drinktec 2017 preview

Hot trends to look out for at drinktec 2017

By Petra Westphal

- Last updated on GMT

Related tags Wine

Smurfit Kappa which makes bag-in-box wine is just one of the companies exhibting at drinktec 2017. Picture: Smurfit Kappa.
Smurfit Kappa which makes bag-in-box wine is just one of the companies exhibting at drinktec 2017. Picture: Smurfit Kappa.
'What are the key trends influencing the wine industry?

Let us start by taking a look at the volume segment in Europe: here, the wine's origin plays a rather subordinate role for consumers, who put their full and complete trust in the brand.

Global sourcing is gaining in significance to further reduce costs in this highly competitive market. This gives new opportunities to winegrowers who have not yet been brought to the attention of the general public, for example the East, if they can provide the desired quality and quantity of bulk wine.

Premium wine: authenticity and sustainability are in vogue

In the premium market, authenticity and sustainability are becoming increasingly important. The central brand messages include keywords such as “wine culture” and “tradition.”

However, for the customer, sustainability and environmental protection go hand in hand - This applies, for example, to organic wine grape cultivation as well as to water or energy saving. So it is all the more beneficial for trade visitors that drinktec, as a “full-range supplier,” also showcases global, state-of-the-art offerings in these segments.

As authenticity is popular, consumers' first step in this direction could be native wines. Native can mean “indigenous” or “homegrown” - a native grape variety grows in the place where it originally existed.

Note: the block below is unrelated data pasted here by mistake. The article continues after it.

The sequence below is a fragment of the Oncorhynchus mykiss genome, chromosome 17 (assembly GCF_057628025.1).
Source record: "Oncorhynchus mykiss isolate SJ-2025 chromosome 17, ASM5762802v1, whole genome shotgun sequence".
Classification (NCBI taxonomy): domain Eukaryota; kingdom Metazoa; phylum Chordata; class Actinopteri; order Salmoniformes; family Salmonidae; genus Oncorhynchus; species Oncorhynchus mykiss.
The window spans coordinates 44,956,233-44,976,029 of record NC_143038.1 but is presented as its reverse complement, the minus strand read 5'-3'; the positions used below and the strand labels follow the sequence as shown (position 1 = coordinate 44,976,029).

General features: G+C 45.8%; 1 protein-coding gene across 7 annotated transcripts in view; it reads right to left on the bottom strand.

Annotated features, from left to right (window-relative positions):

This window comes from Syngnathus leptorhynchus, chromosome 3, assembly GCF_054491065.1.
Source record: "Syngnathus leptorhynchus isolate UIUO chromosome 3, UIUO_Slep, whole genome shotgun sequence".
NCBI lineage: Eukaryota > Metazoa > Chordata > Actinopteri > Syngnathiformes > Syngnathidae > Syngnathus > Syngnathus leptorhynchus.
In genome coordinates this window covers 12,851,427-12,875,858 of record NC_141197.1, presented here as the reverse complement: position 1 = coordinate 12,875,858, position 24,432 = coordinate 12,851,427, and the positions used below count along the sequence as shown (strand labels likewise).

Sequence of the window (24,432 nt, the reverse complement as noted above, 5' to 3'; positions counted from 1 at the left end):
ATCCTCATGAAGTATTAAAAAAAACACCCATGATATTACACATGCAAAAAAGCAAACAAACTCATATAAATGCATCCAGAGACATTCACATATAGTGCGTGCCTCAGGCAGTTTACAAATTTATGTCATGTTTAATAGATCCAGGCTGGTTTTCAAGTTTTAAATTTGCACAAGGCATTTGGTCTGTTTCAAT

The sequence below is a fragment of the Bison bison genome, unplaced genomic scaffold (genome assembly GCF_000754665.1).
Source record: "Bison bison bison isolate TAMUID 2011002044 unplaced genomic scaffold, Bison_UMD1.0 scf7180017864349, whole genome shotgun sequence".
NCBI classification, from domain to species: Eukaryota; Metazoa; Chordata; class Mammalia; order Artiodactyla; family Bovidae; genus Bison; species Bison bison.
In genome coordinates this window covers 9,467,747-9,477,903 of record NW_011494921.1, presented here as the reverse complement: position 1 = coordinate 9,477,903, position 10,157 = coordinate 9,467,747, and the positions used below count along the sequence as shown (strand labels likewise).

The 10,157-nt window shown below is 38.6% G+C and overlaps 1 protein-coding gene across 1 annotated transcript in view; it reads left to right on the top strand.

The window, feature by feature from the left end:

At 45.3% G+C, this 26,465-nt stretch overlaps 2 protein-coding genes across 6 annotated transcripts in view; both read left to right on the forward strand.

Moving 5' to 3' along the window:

Examples include the Elbling on the Moselle or the Grüner Veltliner throughout Austria. This territorial uniqueness is a very promising USP, particularly for consumers who want to deliberately rule out the global Chardonnays or Cabernets.

A second step towards authenticity brings us to orange wines and natural wines. They are still a tiny niche, but it is these wines that are served in the hippest locations and most passionately discussed in social network forums.

In most cases, bio-organically or bio-dynamically operating businesses are behind “natural” wines. The wines themselves are usually spontaneously fermented, i.e. without selected yeast. They are also not sulfurized and filtered, or only to a slight degree. As little technology as possible is the motto. As a result, the white wines have a gold or even an orange shimmer to them. In terms of taste, the wines are completely out of the ordinary. Due to the high levels of tannin and lees they are slightly bitter and have herbaceous undertones. Also, they have no or a very low amount of primary fruit aromas. This is the sign of real authenticity according to the natural scene movement.

Craft spirits are conquering the market

While craft beer has already taken the global market by storm, craft spirits are now following suit in all their diversity. According to the market researchers at Mintel, spirits have already increased their product launches worldwide by 265% between 2011 and 2015.

Christoph Witte, head of product management B2C at Döhler, says many start-ups are also participating in the current market trends: “Alcoholic cold brew coffee specialties, innovation around the drink of the moment gin, or even the fusion of various symbiotic beverage categories - these are just a few examples of inspirations for alcoholic beverages, which we will be presenting at drinktec.”